Miles Mediation & Arbitration Services

6 Concourse Pkwy., Suite 1950

Atlanta, GA 30328
(678) 320-9118

17 Park of Commerce Blvd.
Suite 301

Savannah, GA 31405
(912) 417-2879
All Fax: (404) 389-0831

April 17, 2017 No Comments
2017 Legal Food Frenzy

Miles is excited to participate in this year’s Georgia Legal Food Frenzy competition.  Our firm goal is to raise $5,000. Online donations may be made on Miles’ team page. To make a donation, click here.

Legal Food Frenzy official description:

The Office of the Attorney General, the Young Lawyers Division of the State Bar of Georgia, and the Georgia Food Bank Association have joined forces to create a friendly food and fund drive competition among Georgia law firms, law schools, legal organizations, and corporate, in-house counsel to support the Georgia Food Bank Association, which is comprised of 8 Regional Food Banks who serve all 159 counties. In its first five years, this competition has raised the equivalent of 5 million pounds of food for the Food Banks.
Georgia’s Food Banks work through a network of nearly 2,400 partner agencies and faith-based organizations to distribute 140 million pounds of food annually to Georgians who need it the most.

The Legal Food Frenzy comes at a critical time for the Food Banks. Nearly 60% of Georgia’s public school children are eligible for free and reduced lunch. The Legal Food Frenzy provides a much needed supply of food and funds to Georgia’s regional Food Banks to help the families of those kids during summer months when schools are closed. The 2017 goal is to raise the equivalent of 1.35 million pounds of food for the Food Banks to distribute.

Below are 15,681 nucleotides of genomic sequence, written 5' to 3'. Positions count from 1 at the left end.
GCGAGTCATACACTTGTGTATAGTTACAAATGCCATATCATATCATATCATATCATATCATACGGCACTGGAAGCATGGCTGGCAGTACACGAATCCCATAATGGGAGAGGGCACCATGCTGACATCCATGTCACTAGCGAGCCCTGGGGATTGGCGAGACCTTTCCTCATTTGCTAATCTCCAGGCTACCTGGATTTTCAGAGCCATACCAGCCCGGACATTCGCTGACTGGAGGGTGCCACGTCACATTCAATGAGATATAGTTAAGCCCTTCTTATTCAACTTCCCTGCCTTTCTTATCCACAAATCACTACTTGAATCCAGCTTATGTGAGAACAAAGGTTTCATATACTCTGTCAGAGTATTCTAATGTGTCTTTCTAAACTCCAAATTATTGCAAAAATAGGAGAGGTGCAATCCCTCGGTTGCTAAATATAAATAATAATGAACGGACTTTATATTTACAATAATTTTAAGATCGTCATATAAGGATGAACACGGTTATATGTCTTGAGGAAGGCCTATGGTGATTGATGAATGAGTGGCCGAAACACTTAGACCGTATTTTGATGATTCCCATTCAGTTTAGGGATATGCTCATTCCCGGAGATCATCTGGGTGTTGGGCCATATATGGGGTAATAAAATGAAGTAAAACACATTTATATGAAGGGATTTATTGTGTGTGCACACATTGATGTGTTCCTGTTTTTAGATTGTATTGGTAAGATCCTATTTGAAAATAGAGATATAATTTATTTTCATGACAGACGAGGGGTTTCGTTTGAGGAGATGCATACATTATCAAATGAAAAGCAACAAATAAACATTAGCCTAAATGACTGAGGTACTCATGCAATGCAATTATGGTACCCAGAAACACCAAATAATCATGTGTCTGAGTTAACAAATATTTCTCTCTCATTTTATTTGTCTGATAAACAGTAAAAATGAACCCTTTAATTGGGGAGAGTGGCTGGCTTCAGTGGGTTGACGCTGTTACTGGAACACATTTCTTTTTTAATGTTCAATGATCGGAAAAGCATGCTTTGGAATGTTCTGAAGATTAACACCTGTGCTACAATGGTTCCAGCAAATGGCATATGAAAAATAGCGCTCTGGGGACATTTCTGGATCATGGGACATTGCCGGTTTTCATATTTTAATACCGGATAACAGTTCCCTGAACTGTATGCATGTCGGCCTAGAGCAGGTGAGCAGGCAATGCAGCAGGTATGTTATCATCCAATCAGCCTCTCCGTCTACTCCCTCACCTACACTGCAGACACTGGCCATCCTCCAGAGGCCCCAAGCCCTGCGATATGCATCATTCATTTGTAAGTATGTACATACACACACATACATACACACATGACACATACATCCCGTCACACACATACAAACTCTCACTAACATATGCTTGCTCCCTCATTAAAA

For more information about the Georgia Food Bank Association and the Legal Food Frenzy competition, click here.



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April 14, 2017 No Comments
2017 Legal Food Frenzy

Miles proud to participate in this year’s Georgia Legal Food Frenzy. The annual competition benefits the Georgia Food Bank Association’s eight regional Feeding America Food Banks. Collectively, the food banks distribute more than 140 million pounds of food each year.

Along with other competing Georgia law firm and legal organizations, Miles is committed to raising as much as possible. We would love to win the competition, but our primary goal is to help those in need and help combat the prevalence of hunger and poverty among our fellow Georgians.

Everything we raise will benefit Atlanta Community Food Bank, the regional food bank that serves our community, and America’s Second Harvest of Coastal Georgia in Savannah.  And for every $1 donated, the food bank can distribute 5 meals worth of food into the community.

How can you help?

1 in 4 children in Georgia live in households that can’t regularly put food on the table. Here’s how you can partner with us to do something about it:

  • Pledge to match monetary donations – you will be recognized on the Legal Food Frenzy website and publications!
  • Drop off canned goods at our offices in Atlanta and Savannah (APRIL 17- APRIL 28 only)

Let’s rise to the challenge and do our part to reduce hunger in our very own community!


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April 13, 2017 No Comments

John Miles was invited to be a panelist at the Liability Claims seminar at the Atlanta Claims Association Annual Conference on April 27 at the Northeast Hilton Atlanta.

John’s panel, “Settling Our Difference in Bad Faith,” also includes distinguished Atlanta attorneys Jonathan Adelman of Waldon Adelman Castila Hiestand & Prout; David Atkinson of Swift Currie McHgee & Hiers; and Jay Sadd of Slappey & Sadd.